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Basis Functions The SPM MfD course 12 th Dec 2007 Elvina Chu.

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Presentation on theme: "Basis Functions The SPM MfD course 12 th Dec 2007 Elvina Chu."— Presentation transcript:

1 Basis Functions The SPM MfD course 12 th Dec 2007 Elvina Chu

2 Introduction What is a basis function What is a basis function What do they do in MRI What do they do in MRI How are they useful in SPM How are they useful in SPM

3 Basis Mathematical term to describe any point in space Mathematical term to describe any point in space Euclidian i.e. the x y z co-ordinates Euclidian i.e. the x y z co-ordinates x y 4 2 i j i v = 4 i + 2 j

4 Vectors are produced as each function in the function space can be represented as a linear combination of basis functions. Linear algebra: Orthonormal i.e. same unit length with perpendicular elements Function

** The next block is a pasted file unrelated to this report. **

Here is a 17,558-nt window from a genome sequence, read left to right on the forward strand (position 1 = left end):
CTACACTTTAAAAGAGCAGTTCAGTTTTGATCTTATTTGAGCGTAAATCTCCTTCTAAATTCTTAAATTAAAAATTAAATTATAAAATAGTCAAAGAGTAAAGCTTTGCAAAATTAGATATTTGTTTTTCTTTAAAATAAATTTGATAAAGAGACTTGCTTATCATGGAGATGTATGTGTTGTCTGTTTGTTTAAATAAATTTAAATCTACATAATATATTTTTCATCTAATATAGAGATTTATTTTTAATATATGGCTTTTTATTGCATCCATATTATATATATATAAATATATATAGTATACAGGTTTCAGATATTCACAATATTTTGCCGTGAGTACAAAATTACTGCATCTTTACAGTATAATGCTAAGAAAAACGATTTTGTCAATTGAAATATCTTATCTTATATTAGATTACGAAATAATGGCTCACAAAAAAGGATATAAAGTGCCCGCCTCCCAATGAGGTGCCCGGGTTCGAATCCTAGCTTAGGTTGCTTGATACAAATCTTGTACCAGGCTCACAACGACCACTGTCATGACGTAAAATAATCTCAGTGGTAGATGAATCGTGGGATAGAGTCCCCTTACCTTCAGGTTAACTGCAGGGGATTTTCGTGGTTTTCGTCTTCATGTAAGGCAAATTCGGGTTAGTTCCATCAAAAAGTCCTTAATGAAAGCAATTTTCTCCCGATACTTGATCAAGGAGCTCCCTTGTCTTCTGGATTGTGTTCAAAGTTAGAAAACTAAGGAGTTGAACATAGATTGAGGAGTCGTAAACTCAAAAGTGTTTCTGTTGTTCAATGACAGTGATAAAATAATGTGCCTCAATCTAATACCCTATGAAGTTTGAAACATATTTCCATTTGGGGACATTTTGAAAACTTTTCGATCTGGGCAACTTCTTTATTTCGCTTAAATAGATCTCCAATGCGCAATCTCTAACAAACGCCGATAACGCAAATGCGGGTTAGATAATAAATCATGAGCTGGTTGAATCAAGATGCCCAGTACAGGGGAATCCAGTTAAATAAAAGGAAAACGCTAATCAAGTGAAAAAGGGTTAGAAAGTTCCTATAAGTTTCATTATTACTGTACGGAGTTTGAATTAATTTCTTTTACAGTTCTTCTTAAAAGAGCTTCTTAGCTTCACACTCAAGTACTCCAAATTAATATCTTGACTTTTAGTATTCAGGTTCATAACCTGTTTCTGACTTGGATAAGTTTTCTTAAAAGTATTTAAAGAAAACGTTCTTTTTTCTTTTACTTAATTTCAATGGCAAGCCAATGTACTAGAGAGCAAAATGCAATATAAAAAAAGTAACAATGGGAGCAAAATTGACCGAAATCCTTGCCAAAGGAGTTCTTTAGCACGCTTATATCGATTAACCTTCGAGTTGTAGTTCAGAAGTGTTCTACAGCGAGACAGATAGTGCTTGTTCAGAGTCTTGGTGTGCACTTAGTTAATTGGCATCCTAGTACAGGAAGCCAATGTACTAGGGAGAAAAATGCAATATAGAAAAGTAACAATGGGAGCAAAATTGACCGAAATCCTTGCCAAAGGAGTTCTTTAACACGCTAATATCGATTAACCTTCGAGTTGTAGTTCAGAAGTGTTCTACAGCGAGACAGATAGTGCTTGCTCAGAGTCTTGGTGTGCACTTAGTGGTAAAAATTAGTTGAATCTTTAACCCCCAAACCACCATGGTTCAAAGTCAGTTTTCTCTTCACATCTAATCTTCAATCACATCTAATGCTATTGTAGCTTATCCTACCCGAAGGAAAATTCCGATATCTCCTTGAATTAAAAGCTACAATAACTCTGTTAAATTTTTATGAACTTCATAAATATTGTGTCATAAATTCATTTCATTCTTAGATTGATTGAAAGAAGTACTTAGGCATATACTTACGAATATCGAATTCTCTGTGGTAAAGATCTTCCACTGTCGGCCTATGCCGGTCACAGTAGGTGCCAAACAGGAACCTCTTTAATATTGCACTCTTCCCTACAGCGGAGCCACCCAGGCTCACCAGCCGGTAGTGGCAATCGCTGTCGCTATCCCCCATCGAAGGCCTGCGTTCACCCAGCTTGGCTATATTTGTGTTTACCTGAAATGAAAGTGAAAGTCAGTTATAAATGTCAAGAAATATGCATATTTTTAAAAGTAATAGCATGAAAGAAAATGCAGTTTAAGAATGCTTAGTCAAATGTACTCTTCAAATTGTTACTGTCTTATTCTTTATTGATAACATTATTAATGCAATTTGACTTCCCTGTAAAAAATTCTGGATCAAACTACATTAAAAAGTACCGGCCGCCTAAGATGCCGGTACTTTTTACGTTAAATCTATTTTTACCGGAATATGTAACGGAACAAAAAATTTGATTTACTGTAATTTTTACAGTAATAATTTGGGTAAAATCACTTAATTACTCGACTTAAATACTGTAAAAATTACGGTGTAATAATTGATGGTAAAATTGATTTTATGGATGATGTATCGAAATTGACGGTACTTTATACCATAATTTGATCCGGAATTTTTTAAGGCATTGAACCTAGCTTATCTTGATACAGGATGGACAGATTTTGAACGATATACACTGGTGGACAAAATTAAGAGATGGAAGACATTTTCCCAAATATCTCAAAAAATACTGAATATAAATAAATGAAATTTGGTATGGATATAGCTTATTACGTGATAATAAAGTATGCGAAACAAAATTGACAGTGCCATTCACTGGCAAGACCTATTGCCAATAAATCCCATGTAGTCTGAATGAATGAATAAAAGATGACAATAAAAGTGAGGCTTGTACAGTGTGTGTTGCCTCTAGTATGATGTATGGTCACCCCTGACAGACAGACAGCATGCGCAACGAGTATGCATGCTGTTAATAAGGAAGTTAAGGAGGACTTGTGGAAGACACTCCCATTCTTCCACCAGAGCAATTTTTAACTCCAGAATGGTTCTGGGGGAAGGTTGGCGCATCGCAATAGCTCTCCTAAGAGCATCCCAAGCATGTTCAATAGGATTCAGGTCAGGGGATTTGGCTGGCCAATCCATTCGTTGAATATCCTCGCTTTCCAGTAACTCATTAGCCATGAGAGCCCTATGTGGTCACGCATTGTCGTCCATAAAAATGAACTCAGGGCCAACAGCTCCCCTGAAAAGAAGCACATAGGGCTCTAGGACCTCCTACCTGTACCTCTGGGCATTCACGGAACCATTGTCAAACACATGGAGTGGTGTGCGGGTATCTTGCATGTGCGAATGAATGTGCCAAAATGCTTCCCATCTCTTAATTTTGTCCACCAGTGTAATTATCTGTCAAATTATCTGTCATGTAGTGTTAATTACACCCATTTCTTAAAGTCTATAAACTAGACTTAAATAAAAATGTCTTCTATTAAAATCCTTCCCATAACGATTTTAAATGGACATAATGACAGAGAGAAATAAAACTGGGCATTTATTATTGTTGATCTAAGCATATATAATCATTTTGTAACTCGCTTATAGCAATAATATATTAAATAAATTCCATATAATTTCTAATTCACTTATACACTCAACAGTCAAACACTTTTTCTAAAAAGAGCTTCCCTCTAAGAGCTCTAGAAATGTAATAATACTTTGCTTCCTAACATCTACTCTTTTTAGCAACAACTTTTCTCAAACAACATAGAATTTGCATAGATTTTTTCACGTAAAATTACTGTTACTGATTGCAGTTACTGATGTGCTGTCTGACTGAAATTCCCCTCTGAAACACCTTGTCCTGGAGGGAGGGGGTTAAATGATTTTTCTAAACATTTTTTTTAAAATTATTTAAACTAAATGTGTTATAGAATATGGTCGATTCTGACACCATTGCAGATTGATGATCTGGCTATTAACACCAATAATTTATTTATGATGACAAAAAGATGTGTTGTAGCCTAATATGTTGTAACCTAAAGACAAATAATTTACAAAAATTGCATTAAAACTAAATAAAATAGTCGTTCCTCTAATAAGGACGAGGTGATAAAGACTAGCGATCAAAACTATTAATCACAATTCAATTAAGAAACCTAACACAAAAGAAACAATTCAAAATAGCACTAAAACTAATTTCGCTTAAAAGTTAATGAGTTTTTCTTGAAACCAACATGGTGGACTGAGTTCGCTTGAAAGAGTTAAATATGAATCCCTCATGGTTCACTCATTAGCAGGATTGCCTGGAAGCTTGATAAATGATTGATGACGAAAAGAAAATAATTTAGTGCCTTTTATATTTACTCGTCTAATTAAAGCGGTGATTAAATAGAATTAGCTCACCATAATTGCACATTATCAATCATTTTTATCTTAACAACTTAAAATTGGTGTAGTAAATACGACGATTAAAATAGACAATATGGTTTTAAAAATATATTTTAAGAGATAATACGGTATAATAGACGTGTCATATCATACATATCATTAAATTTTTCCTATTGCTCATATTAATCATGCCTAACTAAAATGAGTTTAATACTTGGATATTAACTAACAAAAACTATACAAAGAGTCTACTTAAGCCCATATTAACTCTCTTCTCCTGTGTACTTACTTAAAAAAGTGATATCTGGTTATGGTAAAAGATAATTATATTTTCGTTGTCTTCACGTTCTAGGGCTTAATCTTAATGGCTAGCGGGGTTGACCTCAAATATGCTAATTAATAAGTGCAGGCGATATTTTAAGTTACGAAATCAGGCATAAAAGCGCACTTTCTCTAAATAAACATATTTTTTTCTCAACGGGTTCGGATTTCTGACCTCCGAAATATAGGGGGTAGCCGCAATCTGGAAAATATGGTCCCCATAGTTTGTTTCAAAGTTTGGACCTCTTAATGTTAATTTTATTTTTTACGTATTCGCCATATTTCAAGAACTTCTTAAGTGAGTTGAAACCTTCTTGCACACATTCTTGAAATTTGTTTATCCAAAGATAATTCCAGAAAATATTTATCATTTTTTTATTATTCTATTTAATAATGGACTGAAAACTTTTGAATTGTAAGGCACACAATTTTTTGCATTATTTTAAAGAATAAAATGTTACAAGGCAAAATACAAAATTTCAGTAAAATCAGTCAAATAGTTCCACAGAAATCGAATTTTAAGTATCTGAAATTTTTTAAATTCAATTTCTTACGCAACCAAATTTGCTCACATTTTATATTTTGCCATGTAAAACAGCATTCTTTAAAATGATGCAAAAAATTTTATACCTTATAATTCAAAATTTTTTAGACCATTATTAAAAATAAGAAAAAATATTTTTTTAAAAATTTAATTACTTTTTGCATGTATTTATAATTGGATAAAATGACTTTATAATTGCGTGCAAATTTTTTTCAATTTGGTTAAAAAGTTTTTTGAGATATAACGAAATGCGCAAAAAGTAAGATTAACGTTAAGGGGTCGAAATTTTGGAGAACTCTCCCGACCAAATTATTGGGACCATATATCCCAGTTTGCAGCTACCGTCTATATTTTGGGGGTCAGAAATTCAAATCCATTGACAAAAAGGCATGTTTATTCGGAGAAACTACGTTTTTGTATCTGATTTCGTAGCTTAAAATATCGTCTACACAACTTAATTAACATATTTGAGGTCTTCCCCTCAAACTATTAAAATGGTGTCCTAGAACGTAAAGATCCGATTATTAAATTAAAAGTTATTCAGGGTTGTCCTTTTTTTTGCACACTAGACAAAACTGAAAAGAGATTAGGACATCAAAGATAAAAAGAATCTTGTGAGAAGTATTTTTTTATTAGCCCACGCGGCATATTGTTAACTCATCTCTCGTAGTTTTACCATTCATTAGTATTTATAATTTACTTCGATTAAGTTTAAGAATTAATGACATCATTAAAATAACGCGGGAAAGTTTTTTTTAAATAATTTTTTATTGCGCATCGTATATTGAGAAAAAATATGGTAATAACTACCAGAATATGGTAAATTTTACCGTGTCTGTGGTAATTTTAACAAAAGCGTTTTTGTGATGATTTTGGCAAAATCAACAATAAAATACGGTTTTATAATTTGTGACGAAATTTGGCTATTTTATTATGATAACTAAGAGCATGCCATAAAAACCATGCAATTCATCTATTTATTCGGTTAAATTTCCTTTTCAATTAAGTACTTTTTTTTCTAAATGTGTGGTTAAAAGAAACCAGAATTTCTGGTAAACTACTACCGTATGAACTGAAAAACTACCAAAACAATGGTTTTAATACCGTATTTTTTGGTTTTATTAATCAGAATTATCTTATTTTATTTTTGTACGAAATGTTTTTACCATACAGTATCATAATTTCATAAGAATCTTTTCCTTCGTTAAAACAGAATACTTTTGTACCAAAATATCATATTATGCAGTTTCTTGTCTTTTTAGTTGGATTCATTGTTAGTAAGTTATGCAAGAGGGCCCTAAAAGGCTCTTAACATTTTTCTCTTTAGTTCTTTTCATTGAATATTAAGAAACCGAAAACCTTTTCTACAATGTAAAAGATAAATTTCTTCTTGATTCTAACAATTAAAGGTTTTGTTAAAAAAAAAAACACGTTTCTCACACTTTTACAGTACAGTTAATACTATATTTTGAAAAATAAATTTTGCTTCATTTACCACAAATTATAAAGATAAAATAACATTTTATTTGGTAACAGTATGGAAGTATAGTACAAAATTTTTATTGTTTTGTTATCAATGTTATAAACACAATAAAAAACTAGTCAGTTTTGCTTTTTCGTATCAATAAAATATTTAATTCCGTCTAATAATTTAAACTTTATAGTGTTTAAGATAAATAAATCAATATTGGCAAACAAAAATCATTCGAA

5 Uses in SPM Spatial normalisation to register different subjects to the same co-ordinate system Spatial normalisation to register different subjects to the same co-ordinate system Ease of reporting in standard space Ease of reporting in standard space Useful for reporting what happens generically to individuals in functional imaging Useful for reporting what happens generically to individuals in functional imaging

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7 Uses in SPM Basis functions are used to model the haemodynamic response Basis functions are used to model the haemodynamic response Finite impulse responseFourier

8 Fourier Basis % signal change with time % signal change with time Fourier analysis: the complex wave at the top can be decomposed into the sum of the three simpler waves shown below. f(t)=h1(t)+h2(t)+h3(t) f(t) h1(t ) h2(t) h3(t)